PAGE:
Written by: Grant Wilburn

 

Coming out of college, every new grad is excited to get into their chosen field and start earning money. For many, this initial excitement is quickly accompanied by a new thought: “When can I retire?”

While not everyone has the same answer to this question, most will take similar steps to get there. In this blog, I’ll run through a few ways young professionals can start taking steps toward long-term financial success, and yes – maybe even early retirement. Since there are only two things anyone can do with their money, we’ll look at both categories: saving and spending.

 

SAVING:

It’s likely no surprise that it’s a good idea to start saving for retirement as early as possible, but since that’s not always as easy as it sounds, you’ll find budgeting advice in the “Spending” section below.

There are a few main ways we recommend that our clients save for retirement. Luckily, my colleagues here at Agili have already written some great blog posts on all of them:

 

Employer Retirement Plans

  • Dan Honsberger writes about maximizing your 401k plan in his article, Habits of a 401k Millionaire.
  • In 2020, employees can contribute up to $19,500 to their 401k, 403b, or 457 plan (and this doesn’t include the employer match!). The catch-up contribution for those over 50 is $6,500, for a total of $26,000 in possible savings.

 

Traditional and Roth IRAs

  • For those with extra money to put toward retirement, Sarah Caine shares the differences between the two and their best uses in her post, When Should I Choose a Roth IRA over a Traditional IRA?
  • The 2020 contribution limits for both Roth and Traditional IRAs is $6,000, with a catch-up limit of $1,000.

 

Health Savings Accounts (HSAs)

  • If you’re covered by a high-deductible health plan, contributing to an HSA is a great way to save for retirement. In fact, it’s the only account you’ll find that is triple tax-advantaged! Jen Pieson and Marilee Falco both go in-depth on HSAs in their articles, HSAs and HSAs are the Picture of Future Health and Long-Term Care.
  • 2020 HSA contribution limits are $3,550 for those with single health coverage and $7,100 for those with a family plan. The catch-up contribution for those that are 55 and older is $1,000.

 

Taxable Brokerage Accounts

  • Last, if you’ve maximized your retirement account savings and still have money to put away, contributing to a taxable account is the best way to go. JT Beck shares some insight on these accounts in his recent post, A Guide to Investment Accounts.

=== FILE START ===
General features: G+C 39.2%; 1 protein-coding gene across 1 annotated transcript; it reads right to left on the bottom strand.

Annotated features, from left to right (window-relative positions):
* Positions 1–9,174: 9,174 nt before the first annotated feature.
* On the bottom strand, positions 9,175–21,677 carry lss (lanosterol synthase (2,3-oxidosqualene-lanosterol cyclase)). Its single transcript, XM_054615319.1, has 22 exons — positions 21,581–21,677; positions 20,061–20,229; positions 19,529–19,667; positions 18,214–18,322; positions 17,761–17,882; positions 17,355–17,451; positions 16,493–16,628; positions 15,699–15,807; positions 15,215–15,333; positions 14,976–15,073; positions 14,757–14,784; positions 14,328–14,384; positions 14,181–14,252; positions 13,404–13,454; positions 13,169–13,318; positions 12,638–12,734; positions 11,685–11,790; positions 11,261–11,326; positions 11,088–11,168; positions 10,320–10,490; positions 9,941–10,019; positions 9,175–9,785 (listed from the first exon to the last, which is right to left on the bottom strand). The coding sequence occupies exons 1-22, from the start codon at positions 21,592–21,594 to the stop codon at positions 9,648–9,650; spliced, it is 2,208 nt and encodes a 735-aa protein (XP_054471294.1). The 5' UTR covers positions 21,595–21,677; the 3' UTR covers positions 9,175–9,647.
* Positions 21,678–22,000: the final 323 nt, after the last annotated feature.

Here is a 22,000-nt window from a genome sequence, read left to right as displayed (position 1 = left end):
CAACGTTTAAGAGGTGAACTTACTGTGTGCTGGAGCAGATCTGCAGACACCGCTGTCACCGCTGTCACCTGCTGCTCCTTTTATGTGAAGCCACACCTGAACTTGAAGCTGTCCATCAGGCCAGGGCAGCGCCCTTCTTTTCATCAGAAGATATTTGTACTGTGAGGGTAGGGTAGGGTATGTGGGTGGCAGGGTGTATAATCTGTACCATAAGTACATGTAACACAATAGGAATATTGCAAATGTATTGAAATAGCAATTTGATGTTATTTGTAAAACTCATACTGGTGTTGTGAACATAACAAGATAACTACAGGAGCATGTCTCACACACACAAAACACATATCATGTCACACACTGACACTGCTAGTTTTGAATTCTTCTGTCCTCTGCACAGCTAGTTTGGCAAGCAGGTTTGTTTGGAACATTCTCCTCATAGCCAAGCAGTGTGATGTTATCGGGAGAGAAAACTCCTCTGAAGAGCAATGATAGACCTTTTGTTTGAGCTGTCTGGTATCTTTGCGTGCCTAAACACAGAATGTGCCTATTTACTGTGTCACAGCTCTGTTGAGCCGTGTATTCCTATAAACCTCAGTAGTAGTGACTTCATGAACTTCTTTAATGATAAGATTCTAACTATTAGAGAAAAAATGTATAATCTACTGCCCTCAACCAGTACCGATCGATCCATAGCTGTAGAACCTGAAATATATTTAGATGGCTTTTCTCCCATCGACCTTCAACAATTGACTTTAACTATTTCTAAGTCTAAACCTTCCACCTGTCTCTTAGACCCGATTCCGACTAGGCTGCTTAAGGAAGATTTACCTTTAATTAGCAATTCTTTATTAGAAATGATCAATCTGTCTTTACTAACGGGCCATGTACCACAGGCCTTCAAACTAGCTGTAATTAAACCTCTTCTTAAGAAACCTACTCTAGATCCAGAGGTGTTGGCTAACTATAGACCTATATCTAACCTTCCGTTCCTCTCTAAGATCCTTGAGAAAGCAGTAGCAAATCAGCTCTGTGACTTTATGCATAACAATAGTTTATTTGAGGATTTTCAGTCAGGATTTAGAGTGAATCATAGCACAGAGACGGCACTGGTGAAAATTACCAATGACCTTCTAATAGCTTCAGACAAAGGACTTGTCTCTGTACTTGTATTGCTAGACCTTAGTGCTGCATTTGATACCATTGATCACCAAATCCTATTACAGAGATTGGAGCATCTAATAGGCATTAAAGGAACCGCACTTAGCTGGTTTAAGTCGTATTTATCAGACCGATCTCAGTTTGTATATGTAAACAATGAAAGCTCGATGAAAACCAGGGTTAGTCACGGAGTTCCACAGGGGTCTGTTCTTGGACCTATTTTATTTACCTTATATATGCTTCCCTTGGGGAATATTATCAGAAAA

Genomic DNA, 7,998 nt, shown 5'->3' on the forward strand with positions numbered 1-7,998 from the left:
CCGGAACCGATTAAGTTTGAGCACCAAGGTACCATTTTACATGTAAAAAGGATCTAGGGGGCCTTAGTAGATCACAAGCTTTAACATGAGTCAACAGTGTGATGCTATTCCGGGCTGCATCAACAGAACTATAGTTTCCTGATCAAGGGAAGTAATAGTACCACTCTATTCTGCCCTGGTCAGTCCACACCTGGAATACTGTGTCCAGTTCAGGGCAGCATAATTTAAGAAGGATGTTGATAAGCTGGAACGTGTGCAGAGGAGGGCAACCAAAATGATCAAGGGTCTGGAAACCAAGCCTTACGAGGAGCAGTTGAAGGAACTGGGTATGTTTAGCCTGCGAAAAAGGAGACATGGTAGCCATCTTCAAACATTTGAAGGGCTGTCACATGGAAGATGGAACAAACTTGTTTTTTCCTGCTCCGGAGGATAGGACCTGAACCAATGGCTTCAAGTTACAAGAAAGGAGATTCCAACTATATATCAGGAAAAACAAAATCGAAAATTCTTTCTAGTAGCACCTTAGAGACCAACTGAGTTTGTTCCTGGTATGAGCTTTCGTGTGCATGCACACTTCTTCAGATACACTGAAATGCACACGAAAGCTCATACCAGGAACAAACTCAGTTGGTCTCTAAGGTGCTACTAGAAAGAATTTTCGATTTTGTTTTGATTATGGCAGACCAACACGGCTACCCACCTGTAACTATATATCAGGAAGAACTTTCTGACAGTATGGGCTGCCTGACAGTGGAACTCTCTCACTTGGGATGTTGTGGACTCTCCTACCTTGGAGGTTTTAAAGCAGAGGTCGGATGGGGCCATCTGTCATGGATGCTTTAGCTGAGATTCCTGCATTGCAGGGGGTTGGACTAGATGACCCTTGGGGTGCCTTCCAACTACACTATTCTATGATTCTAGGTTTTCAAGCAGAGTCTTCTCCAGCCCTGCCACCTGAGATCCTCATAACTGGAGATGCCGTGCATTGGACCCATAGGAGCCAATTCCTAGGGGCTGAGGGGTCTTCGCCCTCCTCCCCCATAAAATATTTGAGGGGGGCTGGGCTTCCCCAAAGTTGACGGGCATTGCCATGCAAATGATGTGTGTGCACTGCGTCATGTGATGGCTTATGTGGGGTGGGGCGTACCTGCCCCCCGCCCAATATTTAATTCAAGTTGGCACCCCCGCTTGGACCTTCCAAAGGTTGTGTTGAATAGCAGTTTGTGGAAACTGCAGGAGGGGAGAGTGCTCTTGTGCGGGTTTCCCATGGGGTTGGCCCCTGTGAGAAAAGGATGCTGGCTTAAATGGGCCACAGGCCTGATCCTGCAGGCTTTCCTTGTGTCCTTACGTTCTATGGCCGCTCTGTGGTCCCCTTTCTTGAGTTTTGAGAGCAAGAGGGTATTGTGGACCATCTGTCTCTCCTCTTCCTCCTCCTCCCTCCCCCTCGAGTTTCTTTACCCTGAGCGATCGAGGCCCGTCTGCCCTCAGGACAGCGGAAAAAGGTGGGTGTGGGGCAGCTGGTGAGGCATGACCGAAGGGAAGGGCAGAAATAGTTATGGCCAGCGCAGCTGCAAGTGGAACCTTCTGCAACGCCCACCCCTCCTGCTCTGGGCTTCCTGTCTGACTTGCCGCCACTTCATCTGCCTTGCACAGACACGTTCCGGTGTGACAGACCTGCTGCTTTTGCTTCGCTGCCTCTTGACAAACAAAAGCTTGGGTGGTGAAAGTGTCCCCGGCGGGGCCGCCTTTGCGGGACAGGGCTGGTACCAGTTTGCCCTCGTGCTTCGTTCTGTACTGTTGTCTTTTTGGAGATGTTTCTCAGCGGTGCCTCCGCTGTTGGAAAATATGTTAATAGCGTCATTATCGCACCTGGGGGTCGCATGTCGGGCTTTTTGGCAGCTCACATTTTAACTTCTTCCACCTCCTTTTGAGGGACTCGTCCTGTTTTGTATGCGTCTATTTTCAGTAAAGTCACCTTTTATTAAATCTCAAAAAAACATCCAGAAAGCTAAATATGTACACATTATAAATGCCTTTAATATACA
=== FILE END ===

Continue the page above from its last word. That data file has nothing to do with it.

SPENDING:

Since everyone has different expenses and costs of living, it’s hard to give out blanket advice on how best to spend your money. While saving for retirement early is important, it’s also important to set realistic expectations about how much can be saved. Many investors don’t end up maximizing their retirement contributions for years, if ever, so truly any amount you can put aside will benefit you. Below are a few tips that can apply to almost anyone:

 

Budgeting

  • I know this isn’t groundbreaking advice, but the importance of developing a budget can’t be overstated. Having a budget not only lets you know what you can (and can’t) afford, but also provides a baseline for savings goals to be set.
  • As part of your budget, don’t forget to set up an emergency fund to cover at least 3 months’ worth of expenses. When things are going well, this might seem like too much to set aside, but you’ll be glad to have a cushion once unforeseen expenses start popping up.

 

Consistent Saving

  • As Dan mentioned in his 401k Millionaire post, setting up recurring contributions early on can be a pain-free way of “forced” saving; it’s hard to miss money you were never seeing in the first place. While Dan mentioned raises at work being a good opportunity to increase savings, there are also “raises” you can give yourself in everyday life that can benefit you. For example, let’s say you’ve made a budget and have a goal to pay off your credit card with $200/month payments. Once the card is paid off, putting that $200/month toward a retirement account would be a great idea.

 

Student Loans

  • For the more than 66% of college grads with student loans, saving for retirement often takes a back seat to paying down the debt they’ve accumulated. While the debt is unavoidable, there are a few things that can be done to lighten the burden.
  • Regardless of the interest rates on your loan, it’s a good idea to keep an eye on what rates you could get by refinancing. Even “small” declines in interest rates can mean significant savings over the life of your loan.
  • If you find your regular loan payments hard to manage, it’s worth calling your lender to discuss income-based payment options.
  • Those who work for a qualifying government or non-profit organization should look into public student loan forgiveness (PSLF). Under PSLF, borrowers that make 120 qualified monthly payments while working for their qualified employer will have the remainder of their loans forgiven. This program is income driven, however, so may not be as beneficial to higher earners.

 

If you’re a young professional looking to get on track for retirement or if you have other questions about personal finance, please feel free to reach out to us at any time. For our current clients, your Financial Strategist is more than happy to help with any questions you may have.